Ahead of the Retail Fraud Show on 14th April and with the recently disclosed Bribery Act guidelines, we asked Phil Willsmer, Director of Operational Risk for the Co-Op Group, for his thoughts on the effects of the Bribery Act within the retail sector, challenges for good corporate governance and what we can expect from the Retail Fraud Show on 14th April.

What effect do you anticipate the Bribery Act will have on Co-op and retail as a whole?
With regards to the Co-op Group, the implications of the Bribery Act Adequate Procedures will help to reinforce the excellent levels of corporate governance we currently have in place. A complex organisation like ours needs to have consistent messages and procedures across the differing businesses. Compliance is one of the requirements that has been embraced at the very top of our organisation. The retail sector is no different to other sectors in the UK and whilst each has its own challenges, the requirements of the Act are very generic in their wording. It astonishes me that some organisations appear to be either ignoring the Act or are in the very early stages of building a framework to be compliant to the requirements of this legislation.

Do you think the Bribery Act will have a significant impact on both SMEs and large corporates? If so, how?
There are various challenges for different sizes of business, with more emphasis being placed on large corporations to ensure they have good governance not just within their own organisation but also in their supply chain and intermediaries.  This in itself presents a logistical challenge to ensure that all your third party suppliers and contractors implement similar levels of compliance to yourselves. The challenge for regulators is getting the message across effectively to SMEs and there will be a requirement for support to be provided in understanding the legislation at this level. I believe there is a role for large corporations and the regulators to play in determining a wider understanding by all SMEs.

What challenges does good corporate governance present in modern business?
Corporate governance should be embedded in any modern business as it is fundamental to the values and principles of how an organisation should operate. It also reduces the risk of financial and reputation harm to an organisation and provides assurance to the Board about the regulations that are in place. This is why governance needs to be driven from the top down and have exposure and representation through risk committees and the executives of any business.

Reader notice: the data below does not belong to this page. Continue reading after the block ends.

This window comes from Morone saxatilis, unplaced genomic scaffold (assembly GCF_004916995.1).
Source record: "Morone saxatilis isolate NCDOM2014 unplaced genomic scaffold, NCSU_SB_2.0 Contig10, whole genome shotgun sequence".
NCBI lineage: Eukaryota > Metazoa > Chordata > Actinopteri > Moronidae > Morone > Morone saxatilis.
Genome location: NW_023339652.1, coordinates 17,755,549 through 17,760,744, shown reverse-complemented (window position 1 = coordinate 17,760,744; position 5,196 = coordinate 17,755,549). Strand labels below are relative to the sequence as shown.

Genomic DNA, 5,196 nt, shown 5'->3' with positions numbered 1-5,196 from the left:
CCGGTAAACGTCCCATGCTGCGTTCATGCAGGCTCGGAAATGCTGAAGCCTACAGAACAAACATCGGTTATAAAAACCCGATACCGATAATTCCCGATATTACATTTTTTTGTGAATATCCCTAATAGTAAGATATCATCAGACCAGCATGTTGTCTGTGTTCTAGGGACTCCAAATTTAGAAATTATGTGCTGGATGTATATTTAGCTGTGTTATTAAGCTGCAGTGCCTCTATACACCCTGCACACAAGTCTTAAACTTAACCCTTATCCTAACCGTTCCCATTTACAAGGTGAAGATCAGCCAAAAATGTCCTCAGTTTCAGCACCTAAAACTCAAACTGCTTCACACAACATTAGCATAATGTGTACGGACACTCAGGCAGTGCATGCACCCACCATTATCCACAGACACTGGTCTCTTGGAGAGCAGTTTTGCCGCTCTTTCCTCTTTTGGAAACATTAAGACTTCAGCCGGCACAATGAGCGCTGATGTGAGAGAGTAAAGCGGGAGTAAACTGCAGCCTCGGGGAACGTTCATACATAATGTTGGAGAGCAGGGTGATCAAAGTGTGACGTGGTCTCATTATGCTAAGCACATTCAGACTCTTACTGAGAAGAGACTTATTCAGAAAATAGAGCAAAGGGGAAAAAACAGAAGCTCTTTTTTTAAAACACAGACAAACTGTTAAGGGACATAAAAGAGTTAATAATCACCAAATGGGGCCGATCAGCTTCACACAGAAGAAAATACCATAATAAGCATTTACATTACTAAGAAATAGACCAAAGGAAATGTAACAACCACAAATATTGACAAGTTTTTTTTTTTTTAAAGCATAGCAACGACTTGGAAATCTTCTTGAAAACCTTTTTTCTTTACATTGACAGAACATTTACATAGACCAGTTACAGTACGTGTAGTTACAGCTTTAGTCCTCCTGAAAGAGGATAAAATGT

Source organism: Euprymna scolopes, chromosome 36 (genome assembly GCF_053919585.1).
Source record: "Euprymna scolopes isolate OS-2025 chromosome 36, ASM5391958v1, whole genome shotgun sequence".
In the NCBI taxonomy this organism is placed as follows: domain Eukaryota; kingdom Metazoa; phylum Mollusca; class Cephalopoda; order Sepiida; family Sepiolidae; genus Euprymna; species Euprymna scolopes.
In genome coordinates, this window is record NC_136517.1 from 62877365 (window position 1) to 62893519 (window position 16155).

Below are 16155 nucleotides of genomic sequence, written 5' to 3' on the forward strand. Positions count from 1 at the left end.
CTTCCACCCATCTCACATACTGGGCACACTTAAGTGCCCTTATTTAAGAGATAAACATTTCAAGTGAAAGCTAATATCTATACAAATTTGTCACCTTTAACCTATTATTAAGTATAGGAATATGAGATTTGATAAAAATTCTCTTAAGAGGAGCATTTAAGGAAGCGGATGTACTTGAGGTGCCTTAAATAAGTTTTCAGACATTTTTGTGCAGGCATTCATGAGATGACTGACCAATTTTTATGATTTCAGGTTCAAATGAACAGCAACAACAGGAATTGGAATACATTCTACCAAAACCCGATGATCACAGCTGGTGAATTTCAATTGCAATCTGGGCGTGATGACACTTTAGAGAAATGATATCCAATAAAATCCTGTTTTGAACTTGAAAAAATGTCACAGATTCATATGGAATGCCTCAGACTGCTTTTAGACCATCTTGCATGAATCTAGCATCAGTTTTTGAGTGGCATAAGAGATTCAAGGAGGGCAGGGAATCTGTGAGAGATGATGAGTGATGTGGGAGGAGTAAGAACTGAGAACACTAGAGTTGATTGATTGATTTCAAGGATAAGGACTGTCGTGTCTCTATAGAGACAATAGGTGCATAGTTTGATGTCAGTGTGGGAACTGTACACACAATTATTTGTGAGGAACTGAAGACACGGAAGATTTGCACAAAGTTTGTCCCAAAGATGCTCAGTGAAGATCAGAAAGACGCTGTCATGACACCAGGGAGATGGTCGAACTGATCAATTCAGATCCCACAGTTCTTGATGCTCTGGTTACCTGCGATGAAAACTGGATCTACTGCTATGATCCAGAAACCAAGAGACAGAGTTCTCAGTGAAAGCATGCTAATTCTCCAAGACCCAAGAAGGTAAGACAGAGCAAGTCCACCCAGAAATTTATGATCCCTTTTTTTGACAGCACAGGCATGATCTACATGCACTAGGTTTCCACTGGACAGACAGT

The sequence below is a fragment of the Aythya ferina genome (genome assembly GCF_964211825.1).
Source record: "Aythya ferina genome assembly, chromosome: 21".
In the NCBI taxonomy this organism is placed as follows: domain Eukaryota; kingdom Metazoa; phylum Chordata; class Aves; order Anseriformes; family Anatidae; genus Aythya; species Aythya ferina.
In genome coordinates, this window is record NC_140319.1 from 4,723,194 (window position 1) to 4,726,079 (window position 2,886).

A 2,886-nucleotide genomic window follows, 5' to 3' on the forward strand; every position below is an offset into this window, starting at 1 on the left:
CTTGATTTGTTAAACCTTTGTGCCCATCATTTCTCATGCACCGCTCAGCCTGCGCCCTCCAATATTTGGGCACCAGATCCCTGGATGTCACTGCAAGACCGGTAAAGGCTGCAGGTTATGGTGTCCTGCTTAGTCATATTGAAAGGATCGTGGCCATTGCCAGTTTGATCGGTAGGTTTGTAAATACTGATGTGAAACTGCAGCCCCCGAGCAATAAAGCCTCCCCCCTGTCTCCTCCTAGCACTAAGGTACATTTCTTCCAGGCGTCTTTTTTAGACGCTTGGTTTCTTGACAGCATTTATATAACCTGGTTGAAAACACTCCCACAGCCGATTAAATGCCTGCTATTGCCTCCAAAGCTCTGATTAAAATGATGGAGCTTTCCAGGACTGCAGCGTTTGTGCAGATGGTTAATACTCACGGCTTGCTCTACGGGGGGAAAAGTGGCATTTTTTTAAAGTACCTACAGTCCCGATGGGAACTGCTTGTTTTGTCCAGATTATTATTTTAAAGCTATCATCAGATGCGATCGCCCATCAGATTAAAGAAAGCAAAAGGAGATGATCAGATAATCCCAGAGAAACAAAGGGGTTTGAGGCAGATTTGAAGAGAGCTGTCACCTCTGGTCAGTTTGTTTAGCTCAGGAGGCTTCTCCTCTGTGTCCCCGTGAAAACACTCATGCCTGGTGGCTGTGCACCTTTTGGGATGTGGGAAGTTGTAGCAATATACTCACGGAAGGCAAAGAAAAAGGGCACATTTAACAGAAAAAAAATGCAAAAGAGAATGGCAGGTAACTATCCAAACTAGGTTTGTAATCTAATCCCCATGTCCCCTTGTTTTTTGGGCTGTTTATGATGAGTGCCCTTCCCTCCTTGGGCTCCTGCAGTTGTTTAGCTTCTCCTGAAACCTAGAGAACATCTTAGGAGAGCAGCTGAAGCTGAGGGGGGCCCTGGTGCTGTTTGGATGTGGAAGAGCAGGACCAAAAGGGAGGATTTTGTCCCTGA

What made you decide to implement Expolink’s whistleblowing hotline at Co-op?
We conducted a review of the existing whistleblowing requirements of the Group and identified that due to the size of the organisation and the diversity of its businesses, we needed a whistleblowing service that could effectively respond to the unique challenges presented. Expolink was selected as the clear winner on a number of set criteria and the relationship has gone from strength to strength. We also introduced a bespoke data security line service with Expolink and the fact this was implemented with minimum impact and disruption, is a reflection on the relationship that exists between our two organisations.

What aspects of the hotline have you found most beneficial?
There are two main aspects; the first being the proactive way our account is managed.  An example of which is when the requirements of the Bribery Act were originally announced in the consultation paper, Expolink approached us and offered to extend the service to all our supplier base which gave us an additional level of compliance and which was tailored to suit our organisation. The second aspect is the contact and support we receive from the Expolink team, across all areas, and the ‘can do’ attitude displayed, to every challenge given to them.

Please would you tell us a bit more about what we can expect at the Retail Fraud Show on 14th April?
Sam Cowburn is the Co-Op Groups’ Bribery Compliance Manager and will reveal the journey we have been on, so far, to ensure the Group is in the best possible shape for compliance to the legislation. Whilst the publication of the adequate procedures has been put on hold by the current Government, it would be naive to take this as an indication that the legislation will not be enacted.  I strongly recommend that organisations use the additional time to ensure that their policies and processes are as robust as possible for when the Act does eventually come into force.

What does ethical business practice mean to the Co-op Group?
Simply put, it is at the heart of our culture and influences everything we do as an organisation. We have built a reputation around our values and principles and this is something that we will never compromise on, regardless of the commercial pressures we are exposed to in these difficult economic times.

What are the greatest challenges ethical businesses face in modern society?
The fact that we live in a throwaway society means there is a drive for the most economical goods and produce which can lead to unethical practices in other parts of the world. I think that all large corporations are aware of the damage which these practices can have on their brand reputation if exposed to the wider public, so this acts as a social conscience which is a good thing. There are many organisations that trade responsibly and ethically and this can only be a step forward.

How does Co-op protect itself against retail fraud?
We utilise similar procedures to many other retailers that include analytical tools and measures to reduce all types of fraud, both within our retail environments and also at our corporate centres.